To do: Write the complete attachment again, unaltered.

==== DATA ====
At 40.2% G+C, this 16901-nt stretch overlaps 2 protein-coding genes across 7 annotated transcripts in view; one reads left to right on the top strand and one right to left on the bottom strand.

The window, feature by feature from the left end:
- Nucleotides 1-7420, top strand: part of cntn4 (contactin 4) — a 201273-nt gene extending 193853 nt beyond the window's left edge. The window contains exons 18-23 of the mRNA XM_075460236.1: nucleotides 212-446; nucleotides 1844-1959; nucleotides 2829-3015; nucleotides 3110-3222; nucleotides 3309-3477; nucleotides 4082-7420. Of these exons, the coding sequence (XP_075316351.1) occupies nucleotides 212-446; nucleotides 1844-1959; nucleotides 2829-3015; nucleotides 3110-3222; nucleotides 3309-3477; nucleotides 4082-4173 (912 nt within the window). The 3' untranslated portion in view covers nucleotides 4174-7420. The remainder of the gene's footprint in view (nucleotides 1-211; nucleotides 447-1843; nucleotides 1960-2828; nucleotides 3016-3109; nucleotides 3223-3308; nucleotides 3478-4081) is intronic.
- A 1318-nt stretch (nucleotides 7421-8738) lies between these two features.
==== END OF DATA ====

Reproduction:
At 40.2% G+C, this 16901-nt stretch overlaps 2 protein-coding genes across 7 annotated transcripts in view; one reads left to right on the top strand and one right to left on the bottom strand.

The window, feature by feature from the left end:
- Nucleotides 1-7420, top strand: part of cntn4 (contactin 4) — a 201273-nt gene extending 193853 nt beyond the window's left edge. The window contains exons 18-23 of the mRNA XM_075460236.1: nucleotides 212-446; nucleotides 1844-1959; nucleotides 2829-3015; nucleotides 3110-3222; nucleotides 3309-3477; nucleotides 4082-7420. Of these exons, the coding sequence (XP_075316351.1) occupies nucleotides 212-446; nucleotides 1844-1959; nucleotides 2829-3015; nucleotides 3110-3222; nucleotides 3309-3477; nucleotides 4082-4173 (912 nt within the window). The 3' untranslated portion in view covers nucleotides 4174-7420. The remainder of the gene's footprint in view (nucleotides 1-211; nucleotides 447-1843; nucleotides 1960-2828; nucleotides 3016-3109; nucleotides 3223-3308; nucleotides 3478-4081) is intronic.
- A 1318-nt stretch (nucleotides 7421-8738) lies between these two features.